Once they are sealed, Mylar bags won’t let any air through.  This will protect the baking powder from moisture and keep it safe for years. If kept in a cool place, baking powder can last indefinitely this way.

There’s no benefit to putting baking powder in Mylar bags if it’s already in air-tight packaging. But, if you’ve opened the container or have bulk baking powder, Mylar is a great solution.

Read: How to package food in Mylar bags.

Cans – NOT recommended

Do not store baking powder in cans. As with baking soda, the baking powder can get a weird metallic taste if stored in cans.  And, if moisture builds up in the can, the baking powder might react with the metal. Read about #10 cans here.

Vacuum Sealing – Not Recommended

Once you open a container of baking powder, you can vacuum seal it.  This will help protect the baking powder against moisture in the air. However, vacuum sealer bags actually aren’t completely air-tight. They will allow some air and moisture through.  Thus, vacuum sealing isn’t a good long-term storage method for baking powder.

Oxygen Absorbers – Not Recommended

Oxygen doesn’t cause baking powder to go bad, so there is no need to use oxygen absorbers with baking powder.  There is also some concern that the oxygen absorbers might react with the baking soda in the powder, so it’s not recommended to use oxygen absorbers when storing baking powder.

Read more about using oxygen absorbers for storing food here.

Desiccants for Storing Baking Powder

Desiccants, such as silica gel packets, can be used with baking powder.  They do seem to help control humidity in the container.  However, since baking powder is so sensitive, this isn’t a good solution for long-term storage.  It’s better to start off with low-humidity in the packaging then try to remove it with a desiccant.

Tip: If you are repackaging lots of baking powder (such as into Mylar bags), do it on a low-humidity day or turn on your dehumidifier at full blast.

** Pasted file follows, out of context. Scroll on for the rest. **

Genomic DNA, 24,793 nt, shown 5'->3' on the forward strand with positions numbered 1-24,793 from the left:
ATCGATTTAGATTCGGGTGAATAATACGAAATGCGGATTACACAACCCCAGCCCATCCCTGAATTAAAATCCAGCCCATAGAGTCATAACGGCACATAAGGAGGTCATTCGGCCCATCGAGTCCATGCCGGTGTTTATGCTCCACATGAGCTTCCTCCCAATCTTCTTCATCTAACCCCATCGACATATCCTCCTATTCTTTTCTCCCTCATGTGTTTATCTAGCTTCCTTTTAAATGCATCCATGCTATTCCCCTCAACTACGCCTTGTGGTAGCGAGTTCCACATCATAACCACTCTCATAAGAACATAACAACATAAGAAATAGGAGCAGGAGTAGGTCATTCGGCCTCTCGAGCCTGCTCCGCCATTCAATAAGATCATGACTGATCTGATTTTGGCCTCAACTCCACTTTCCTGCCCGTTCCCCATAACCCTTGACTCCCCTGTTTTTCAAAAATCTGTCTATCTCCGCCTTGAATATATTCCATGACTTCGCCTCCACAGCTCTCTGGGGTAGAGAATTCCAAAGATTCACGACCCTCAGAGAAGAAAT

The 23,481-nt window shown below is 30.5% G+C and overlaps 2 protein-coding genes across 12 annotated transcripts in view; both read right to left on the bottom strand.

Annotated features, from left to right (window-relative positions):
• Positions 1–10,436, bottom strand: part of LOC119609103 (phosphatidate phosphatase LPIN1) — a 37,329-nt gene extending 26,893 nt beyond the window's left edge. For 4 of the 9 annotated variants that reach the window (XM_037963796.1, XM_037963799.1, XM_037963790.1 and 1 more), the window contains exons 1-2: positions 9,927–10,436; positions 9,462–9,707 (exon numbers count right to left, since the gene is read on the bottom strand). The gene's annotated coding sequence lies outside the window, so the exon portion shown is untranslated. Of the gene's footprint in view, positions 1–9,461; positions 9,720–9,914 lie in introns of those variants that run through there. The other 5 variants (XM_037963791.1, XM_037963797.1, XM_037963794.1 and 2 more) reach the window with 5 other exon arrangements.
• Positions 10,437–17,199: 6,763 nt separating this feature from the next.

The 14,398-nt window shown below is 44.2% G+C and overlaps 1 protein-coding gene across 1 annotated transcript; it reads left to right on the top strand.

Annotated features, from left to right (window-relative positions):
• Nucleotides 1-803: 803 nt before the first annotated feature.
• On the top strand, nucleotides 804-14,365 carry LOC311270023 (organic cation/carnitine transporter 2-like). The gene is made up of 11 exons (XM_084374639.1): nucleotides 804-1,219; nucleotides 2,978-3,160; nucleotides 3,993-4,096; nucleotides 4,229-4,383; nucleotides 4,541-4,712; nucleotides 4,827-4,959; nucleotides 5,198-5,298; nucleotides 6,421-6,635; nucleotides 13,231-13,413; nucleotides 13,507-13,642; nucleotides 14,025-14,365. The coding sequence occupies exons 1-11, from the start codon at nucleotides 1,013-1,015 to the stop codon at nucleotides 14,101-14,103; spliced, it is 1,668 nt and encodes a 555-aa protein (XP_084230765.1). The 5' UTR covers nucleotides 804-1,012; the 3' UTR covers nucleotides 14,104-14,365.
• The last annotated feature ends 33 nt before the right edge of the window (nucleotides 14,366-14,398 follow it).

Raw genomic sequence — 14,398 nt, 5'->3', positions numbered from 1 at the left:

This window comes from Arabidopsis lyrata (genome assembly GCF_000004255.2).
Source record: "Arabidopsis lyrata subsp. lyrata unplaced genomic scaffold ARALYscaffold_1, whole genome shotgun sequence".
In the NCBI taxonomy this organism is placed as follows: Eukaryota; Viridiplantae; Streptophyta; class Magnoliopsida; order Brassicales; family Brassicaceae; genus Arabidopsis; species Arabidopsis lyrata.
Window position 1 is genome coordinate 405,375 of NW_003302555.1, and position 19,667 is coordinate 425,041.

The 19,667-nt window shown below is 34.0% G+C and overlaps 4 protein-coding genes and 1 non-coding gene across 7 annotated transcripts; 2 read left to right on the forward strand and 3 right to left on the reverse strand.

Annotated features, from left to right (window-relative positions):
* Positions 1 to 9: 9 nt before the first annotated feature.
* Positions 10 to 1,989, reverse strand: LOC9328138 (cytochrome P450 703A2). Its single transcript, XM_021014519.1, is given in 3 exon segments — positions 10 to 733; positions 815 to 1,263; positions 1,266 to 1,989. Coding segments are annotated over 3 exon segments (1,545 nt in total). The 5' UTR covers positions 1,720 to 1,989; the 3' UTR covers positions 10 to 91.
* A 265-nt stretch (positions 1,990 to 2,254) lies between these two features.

How to Test Whether Baking Powder Is Still Good

Because baking powder contains both baking soda and an acid, it will immediately activate when you add water to it.  To test baking powder:

  1. Put ½ cup of hot water in a cup
  2. Drop ½ teaspoon of baking powder into the water
  3. If the baking powder immediately starts making bubbles, it is still good. If it doesn’t bubble or the bubbles are slow and small, the baking powder has gone bad.

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Leave a comment

  1. You can get 1/2 cup mylar zip top bags which, to me, seem ideal for baking powder, soda and spices, and other low volume consumables. With zip tops, they can at least be resealed to extend shelf life once opened.

  2. Unfortunately, whatever Baking Powder I see on a market shelf is always more than I can ever use. It does come in a cardboard container with a lid and I put the entire container inside a Mason Jar with a relatively, tight seal.

  3. New to all this, so just learning, so please forgive my question if it’s silly! But I figure that cream of tartar stored in Mylar bags should be stored exactly the same as baking soda without oxygen absorbers. Is this correct?
    And bi carb soda, is this exactly the same as baking soda?

  4. I prefer to store cream of tartar along with baking soda. 1/4 tsp baking soda plus 1/2 tsp cream of tartar equals 1 tsp baking powder. This doesn’t keep, make it as needed and add it to your ingredients right away.